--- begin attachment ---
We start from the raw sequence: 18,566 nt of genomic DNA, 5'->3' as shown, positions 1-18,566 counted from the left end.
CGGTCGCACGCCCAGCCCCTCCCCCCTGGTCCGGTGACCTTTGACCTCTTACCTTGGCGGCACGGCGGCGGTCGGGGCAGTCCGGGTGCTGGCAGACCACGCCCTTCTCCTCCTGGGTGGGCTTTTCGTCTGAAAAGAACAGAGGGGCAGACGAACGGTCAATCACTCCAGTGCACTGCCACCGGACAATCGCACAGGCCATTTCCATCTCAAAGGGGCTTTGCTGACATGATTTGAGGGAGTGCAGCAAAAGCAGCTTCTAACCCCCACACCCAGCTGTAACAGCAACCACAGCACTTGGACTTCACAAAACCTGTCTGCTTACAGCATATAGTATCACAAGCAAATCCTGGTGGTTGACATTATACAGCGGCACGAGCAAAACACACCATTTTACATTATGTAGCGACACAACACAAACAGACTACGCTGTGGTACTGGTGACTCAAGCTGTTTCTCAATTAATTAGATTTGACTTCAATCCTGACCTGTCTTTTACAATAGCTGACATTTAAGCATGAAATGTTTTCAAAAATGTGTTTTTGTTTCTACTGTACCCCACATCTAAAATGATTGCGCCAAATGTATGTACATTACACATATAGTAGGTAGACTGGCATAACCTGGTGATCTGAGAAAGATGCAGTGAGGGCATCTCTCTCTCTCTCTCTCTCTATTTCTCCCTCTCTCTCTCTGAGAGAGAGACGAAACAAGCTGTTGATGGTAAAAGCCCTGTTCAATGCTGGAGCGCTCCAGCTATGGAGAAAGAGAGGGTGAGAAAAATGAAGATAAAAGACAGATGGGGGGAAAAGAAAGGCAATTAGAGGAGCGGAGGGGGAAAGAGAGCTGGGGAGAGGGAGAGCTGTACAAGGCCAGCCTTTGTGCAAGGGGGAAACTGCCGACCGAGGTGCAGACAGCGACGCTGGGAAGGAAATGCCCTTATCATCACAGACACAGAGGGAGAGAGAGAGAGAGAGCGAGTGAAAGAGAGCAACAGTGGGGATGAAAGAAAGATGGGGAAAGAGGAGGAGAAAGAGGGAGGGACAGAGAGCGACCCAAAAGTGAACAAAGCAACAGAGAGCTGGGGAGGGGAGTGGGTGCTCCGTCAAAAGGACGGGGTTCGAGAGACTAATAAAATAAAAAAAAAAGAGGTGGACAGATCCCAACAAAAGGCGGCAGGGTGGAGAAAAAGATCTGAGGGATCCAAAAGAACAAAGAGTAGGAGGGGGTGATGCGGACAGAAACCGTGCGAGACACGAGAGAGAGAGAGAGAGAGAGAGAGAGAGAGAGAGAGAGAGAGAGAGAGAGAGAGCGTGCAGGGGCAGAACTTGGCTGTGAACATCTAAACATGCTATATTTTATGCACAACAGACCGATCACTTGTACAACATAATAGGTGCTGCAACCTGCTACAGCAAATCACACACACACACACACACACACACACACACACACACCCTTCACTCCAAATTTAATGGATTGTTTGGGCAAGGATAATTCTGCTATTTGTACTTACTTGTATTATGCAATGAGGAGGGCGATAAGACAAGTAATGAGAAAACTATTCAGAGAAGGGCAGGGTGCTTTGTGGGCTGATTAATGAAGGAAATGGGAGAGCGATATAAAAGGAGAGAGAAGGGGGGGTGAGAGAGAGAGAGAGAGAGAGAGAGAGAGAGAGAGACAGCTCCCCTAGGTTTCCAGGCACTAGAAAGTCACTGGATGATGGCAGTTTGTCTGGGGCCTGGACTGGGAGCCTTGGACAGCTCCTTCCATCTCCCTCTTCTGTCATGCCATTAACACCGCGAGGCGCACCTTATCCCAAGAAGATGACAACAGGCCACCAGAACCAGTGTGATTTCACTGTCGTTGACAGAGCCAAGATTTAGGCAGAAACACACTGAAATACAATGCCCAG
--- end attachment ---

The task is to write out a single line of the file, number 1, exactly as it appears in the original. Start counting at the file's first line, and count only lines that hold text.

We start from the raw sequence: 18,566 nt of genomic DNA, 5'->3' as shown, positions 1-18,566 counted from the left end.